After the UK economy recorded its worst performance for six years in 2018, things are looking up. For now.
UK GDP increased by 0.5% in the first quarter of 2019, up from a sluggish pace of 0.2% in the final three months of last year, the Office for National Statistics (ONS) said today.
The pick-up in growth was driven by a 2.2% increase in manufacturing output. What was behind it? Companies preparing for Brexit. The initial deadline for leaving the European Union was set for March 29; with parliament deadlocked over transitional arrangements, companies feared disruptions to their supply chains and trade in the event of a “no deal” Brexit. As a result, stockpiling at factories broke records, and UK manufacturers were busier than their counterparts in any other major developed economy.
The stockpiling boosted most manufacturing industries, particularly the pharmaceutical sector. The government told pharma firms to boost their medicine stocks to cover an extra six weeks of supply, in case of Brexit-related disruptions. In the first quarter of 2019, manufacturing activity in the pharmaceuticals industry increased by nearly 10%, with the ONS attributing that jump to Brexit preparations.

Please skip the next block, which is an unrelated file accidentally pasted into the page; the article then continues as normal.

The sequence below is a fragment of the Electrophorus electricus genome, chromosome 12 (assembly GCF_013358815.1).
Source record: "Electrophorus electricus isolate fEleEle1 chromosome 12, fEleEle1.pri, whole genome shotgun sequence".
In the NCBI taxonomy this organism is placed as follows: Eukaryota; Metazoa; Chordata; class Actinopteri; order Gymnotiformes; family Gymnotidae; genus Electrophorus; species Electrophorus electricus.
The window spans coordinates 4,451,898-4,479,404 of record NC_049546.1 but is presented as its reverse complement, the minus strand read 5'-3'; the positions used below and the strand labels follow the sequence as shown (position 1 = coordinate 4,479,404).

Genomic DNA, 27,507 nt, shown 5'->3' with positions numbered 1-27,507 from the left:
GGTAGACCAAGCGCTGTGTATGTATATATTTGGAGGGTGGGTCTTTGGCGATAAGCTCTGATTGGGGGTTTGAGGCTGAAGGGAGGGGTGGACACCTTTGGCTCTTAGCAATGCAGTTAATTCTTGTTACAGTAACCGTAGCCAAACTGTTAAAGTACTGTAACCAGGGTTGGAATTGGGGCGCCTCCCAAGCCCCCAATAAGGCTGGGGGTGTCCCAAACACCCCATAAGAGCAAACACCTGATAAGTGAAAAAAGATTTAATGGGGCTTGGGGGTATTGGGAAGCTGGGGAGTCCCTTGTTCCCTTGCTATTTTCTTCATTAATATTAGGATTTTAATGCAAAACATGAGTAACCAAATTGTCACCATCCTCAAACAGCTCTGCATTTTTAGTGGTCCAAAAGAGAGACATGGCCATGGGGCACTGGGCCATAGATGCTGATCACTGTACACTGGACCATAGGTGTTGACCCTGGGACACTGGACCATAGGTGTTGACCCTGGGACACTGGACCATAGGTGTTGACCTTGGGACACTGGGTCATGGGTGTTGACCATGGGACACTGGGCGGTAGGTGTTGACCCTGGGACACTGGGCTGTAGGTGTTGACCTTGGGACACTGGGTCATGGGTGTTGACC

Now that Brexit has been delayed to the end of October, the boost to economic growth looks unsustainable. “With warehouses bulging, we now expect inventories to subtract from growth in the coming months,” Mike Jakeman, senior economist at PwC, said in a research note. As manufacturing growth wanes, it exposes weakness in the rest of the economy.
In the first quarter, net trade had a negative effect on GDP, while growth in the services sector slowed a bit, from 0.4% in the fourth quarter to 0.3% in the first. Business investment grew by a relatively strong 0.5%, but the ONS warned that “these figures should be interpreted with some caution as early estimates of business investment can be prone to revision.”
The ONS also noted that the apparent economic strength of the first quarter was in part due to how bad growth in the December was, when monthly GDP fell by 0.3%. There was a rebound in January to 0.5% growth, but then a deceleration in February and, by March, the UK economy was contracting again.